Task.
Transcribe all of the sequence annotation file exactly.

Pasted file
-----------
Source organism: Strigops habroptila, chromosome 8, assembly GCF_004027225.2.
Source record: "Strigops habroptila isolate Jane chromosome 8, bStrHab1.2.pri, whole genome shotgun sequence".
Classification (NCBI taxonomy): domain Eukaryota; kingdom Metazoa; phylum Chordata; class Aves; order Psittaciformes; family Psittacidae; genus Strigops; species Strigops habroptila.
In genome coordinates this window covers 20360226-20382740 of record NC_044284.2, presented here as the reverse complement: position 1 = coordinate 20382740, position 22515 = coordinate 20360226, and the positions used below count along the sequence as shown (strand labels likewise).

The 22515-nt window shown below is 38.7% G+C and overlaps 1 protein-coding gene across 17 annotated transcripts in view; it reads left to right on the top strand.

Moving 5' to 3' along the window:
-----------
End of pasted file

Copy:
Source organism: Strigops habroptila, chromosome 8, assembly GCF_004027225.2.
Source record: "Strigops habroptila isolate Jane chromosome 8, bStrHab1.2.pri, whole genome shotgun sequence".
Classification (NCBI taxonomy): domain Eukaryota; kingdom Metazoa; phylum Chordata; class Aves; order Psittaciformes; family Psittacidae; genus Strigops; species Strigops habroptila.
In genome coordinates this window covers 20360226-20382740 of record NC_044284.2, presented here as the reverse complement: position 1 = coordinate 20382740, position 22515 = coordinate 20360226, and the positions used below count along the sequence as shown (strand labels likewise).

The 22515-nt window shown below is 38.7% G+C and overlaps 1 protein-coding gene across 17 annotated transcripts in view; it reads left to right on the top strand.

Moving 5' to 3' along the window: